Why Everyone Should Write a Failure Resumé

Ever tried. Ever failed. No matter. Try Again. Fail again. Fail better.From the department of ideas that are worth sharing, check this out. Bill Taylor, co-founder of Fast Company, has a very interesting newsletter you should subscribe to; failure is the theme of the latest one.

It includes a video, which you can watch below, on why everyone should write a failure resume. Why does this idea matter?

Because we spend most of our time thinking and dreaming about success—how we define it, what we need to do to achieve it, the best ways to document it. So the idea of documenting and sharing ones failures may sound a little strange. But one of the best ways to prepare yourself to succeed is to be honest about, even to celebrate, all those times in your career that you failed. That’s the message of the video!

Failure is necessary for innovation

Our society doesn’t like failure; it’s punished. You’re very likely to work in an organization that hires people who have a perfect slate of experience, because that’s a sign of certainty. But nobody has a perfect resume, it’s just what one decides to put in it.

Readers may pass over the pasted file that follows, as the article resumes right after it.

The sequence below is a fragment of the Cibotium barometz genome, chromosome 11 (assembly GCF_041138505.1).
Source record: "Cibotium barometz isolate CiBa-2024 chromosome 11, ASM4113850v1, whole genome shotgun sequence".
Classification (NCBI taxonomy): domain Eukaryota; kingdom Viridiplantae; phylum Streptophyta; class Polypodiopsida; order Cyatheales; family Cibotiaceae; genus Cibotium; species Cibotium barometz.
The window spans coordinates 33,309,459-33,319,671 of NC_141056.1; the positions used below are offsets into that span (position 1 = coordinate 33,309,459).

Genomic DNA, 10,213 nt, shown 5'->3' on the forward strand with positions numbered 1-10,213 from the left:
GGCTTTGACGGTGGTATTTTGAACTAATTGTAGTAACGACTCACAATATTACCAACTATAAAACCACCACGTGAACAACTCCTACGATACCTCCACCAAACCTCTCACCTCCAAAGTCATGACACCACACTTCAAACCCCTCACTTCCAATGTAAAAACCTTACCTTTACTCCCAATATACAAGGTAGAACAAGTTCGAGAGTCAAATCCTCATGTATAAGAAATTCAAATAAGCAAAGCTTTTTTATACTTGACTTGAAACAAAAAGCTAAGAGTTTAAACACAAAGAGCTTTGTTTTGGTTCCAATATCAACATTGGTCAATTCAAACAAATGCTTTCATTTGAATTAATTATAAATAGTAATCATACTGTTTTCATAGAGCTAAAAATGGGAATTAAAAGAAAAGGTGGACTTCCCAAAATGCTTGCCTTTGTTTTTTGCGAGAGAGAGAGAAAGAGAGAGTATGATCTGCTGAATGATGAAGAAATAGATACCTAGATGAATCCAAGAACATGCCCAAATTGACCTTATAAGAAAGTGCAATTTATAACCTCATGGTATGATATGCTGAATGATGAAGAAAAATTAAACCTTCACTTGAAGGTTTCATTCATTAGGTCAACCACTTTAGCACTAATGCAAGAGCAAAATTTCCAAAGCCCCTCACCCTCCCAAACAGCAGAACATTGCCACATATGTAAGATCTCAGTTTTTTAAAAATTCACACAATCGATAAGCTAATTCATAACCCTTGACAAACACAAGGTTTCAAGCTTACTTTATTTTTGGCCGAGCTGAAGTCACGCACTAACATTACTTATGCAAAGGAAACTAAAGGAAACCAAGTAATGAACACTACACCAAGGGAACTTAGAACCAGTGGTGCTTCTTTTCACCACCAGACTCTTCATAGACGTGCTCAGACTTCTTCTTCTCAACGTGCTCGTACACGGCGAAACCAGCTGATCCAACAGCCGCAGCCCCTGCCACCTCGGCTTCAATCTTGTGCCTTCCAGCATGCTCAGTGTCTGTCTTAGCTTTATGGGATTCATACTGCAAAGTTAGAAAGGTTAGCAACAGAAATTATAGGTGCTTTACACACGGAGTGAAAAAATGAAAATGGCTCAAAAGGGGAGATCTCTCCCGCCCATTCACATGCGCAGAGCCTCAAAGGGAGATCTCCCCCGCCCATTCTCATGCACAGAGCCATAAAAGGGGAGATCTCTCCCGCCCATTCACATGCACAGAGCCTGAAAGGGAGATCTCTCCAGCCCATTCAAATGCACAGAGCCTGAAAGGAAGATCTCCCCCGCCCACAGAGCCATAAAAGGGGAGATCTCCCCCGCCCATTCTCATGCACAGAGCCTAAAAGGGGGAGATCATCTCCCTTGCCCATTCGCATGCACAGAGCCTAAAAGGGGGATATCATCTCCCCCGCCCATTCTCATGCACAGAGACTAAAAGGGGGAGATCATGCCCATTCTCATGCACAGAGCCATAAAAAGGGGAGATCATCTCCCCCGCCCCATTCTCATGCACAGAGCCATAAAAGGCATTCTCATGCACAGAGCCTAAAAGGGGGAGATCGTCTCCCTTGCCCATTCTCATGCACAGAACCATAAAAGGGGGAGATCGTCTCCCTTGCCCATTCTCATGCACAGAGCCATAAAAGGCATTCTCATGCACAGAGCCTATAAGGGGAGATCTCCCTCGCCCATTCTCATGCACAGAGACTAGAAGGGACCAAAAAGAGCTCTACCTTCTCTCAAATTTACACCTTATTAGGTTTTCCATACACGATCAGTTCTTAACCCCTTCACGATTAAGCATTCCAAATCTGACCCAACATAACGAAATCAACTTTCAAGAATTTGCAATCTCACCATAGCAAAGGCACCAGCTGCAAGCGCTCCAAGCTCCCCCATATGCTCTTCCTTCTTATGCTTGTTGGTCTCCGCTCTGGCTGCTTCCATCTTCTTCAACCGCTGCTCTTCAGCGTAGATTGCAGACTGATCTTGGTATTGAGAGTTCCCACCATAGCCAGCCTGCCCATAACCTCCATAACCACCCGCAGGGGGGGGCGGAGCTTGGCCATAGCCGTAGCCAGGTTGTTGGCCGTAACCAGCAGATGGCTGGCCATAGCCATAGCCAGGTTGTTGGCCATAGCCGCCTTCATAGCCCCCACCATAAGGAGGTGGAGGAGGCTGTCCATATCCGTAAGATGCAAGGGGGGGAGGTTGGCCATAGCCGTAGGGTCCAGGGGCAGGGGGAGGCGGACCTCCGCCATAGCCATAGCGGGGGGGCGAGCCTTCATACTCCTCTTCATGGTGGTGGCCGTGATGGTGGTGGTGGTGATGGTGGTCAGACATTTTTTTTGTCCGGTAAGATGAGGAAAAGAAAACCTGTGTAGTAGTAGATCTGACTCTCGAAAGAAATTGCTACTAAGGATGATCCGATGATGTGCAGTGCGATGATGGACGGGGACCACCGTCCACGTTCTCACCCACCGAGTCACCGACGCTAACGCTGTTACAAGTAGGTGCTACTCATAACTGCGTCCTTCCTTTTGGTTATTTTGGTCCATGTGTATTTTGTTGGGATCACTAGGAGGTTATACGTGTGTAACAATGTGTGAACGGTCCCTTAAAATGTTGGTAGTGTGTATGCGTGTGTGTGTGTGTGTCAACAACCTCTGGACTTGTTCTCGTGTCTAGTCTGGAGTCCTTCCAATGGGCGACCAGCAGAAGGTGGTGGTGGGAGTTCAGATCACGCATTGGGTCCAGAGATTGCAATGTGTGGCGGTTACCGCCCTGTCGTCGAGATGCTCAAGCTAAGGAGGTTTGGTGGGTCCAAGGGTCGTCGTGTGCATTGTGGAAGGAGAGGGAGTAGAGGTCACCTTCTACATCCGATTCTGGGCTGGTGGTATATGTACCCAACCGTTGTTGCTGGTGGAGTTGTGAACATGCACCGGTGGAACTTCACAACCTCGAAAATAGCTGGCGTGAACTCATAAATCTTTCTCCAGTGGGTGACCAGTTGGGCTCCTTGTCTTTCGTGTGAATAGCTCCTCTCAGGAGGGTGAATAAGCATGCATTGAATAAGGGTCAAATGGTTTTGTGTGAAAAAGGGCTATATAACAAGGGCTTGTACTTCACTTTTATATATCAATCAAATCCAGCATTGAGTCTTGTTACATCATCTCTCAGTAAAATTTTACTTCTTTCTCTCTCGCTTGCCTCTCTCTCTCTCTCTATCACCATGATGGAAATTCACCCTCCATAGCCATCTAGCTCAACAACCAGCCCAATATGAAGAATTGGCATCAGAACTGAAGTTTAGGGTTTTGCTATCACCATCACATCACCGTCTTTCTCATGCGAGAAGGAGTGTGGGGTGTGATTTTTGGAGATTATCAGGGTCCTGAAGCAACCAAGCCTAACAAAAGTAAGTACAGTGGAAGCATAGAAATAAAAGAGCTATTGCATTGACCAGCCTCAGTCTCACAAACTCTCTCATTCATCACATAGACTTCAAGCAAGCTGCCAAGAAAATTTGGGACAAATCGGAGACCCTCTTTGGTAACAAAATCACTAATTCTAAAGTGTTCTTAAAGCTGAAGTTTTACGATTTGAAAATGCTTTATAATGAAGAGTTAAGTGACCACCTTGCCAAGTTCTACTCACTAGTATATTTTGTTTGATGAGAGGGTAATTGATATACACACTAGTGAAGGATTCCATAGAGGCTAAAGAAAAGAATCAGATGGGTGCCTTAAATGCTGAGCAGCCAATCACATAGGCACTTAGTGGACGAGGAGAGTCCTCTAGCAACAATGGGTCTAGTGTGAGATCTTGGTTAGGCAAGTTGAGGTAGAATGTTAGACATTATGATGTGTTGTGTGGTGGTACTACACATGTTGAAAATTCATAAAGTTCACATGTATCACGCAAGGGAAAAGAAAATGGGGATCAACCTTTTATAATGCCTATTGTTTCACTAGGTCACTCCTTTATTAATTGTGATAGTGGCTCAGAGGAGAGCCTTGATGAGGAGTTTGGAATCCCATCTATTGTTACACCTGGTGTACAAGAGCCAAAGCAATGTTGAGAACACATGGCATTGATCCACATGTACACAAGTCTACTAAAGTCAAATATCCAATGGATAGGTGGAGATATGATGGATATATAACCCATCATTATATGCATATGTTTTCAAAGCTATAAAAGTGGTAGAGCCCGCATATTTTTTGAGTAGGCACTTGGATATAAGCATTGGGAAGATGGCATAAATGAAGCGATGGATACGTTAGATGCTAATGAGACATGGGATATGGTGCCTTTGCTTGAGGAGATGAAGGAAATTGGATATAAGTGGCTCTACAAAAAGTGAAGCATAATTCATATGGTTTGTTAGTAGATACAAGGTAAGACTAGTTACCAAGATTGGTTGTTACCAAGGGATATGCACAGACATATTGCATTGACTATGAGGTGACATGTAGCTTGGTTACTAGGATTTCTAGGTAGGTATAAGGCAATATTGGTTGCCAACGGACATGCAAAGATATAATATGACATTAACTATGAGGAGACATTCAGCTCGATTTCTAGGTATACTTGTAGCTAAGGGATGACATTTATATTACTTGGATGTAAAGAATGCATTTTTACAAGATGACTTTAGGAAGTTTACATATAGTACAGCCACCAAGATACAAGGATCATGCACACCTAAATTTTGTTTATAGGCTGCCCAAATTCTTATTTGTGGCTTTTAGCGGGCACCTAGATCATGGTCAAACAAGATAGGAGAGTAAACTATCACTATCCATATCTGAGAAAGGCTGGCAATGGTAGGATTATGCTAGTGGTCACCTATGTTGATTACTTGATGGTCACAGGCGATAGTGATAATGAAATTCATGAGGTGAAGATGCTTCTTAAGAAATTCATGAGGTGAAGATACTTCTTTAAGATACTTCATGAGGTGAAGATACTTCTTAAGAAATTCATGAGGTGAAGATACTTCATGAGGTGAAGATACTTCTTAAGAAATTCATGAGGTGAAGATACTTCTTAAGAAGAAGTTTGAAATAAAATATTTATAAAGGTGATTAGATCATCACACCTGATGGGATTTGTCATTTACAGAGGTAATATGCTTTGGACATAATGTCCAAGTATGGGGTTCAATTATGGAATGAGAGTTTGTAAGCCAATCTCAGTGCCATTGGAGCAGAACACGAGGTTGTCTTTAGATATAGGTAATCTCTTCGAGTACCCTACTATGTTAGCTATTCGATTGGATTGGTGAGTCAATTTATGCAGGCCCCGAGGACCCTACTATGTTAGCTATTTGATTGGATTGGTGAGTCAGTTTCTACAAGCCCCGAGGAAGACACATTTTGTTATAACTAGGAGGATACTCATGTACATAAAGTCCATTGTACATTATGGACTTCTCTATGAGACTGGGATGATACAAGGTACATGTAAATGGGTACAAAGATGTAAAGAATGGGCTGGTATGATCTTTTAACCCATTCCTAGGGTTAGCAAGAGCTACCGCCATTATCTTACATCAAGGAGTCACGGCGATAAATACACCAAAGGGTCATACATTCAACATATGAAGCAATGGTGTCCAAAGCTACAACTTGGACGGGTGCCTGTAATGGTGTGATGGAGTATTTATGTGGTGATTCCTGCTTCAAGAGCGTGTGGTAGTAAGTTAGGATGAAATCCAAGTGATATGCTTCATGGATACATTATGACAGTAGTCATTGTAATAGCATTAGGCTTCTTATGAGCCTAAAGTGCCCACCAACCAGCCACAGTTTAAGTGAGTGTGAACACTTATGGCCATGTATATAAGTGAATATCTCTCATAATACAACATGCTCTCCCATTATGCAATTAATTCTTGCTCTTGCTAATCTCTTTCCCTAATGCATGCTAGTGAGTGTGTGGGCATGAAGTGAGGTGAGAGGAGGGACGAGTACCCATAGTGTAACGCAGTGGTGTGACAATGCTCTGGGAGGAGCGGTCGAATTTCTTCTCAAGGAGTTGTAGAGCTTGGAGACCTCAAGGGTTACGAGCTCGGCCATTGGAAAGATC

If you read my About page you’ll see I’ve included my “failures”; I don’t hide from them. I talk about them because those are my war scars, the ones I’ve learned from. I use them in my public speaking to explain how there is no straight line to success. Bumps and bruises are inevitable in life; innovation is no exception.

To me avoiding talking about ones mistakes is a sign of fear. Leadership is growth. Learning from ones mistakes, instead of hiding them, is growth. Because you won’t grow if you can’t learn from mistakes. You’re sending me a signal that your personal growth is not your priority if you avoid failure.

We need to reframe failure as learning to drive innovation. If you aren’t failing you’re not trying hard enough. I use the word setback instead of failure, because true failure means giving up.

If you have no tolerance for failure, success is going to be difficult. When you have no tolerance for it:

  • It’s hard to explore the unknown
  • It’s hard to do interesting work
  • It’s hard to get up when you fall
  • It’s hard to take the necessary risks

The truth is innovation is the opposite of certain!

How To Write Your Failure Resumé

The video above explains the idea behind a failure resumé. Bill also wrote an article for Harvard Business Review on how to write a failure resumé, complete with examples, advice, and links to great examples. Check it out!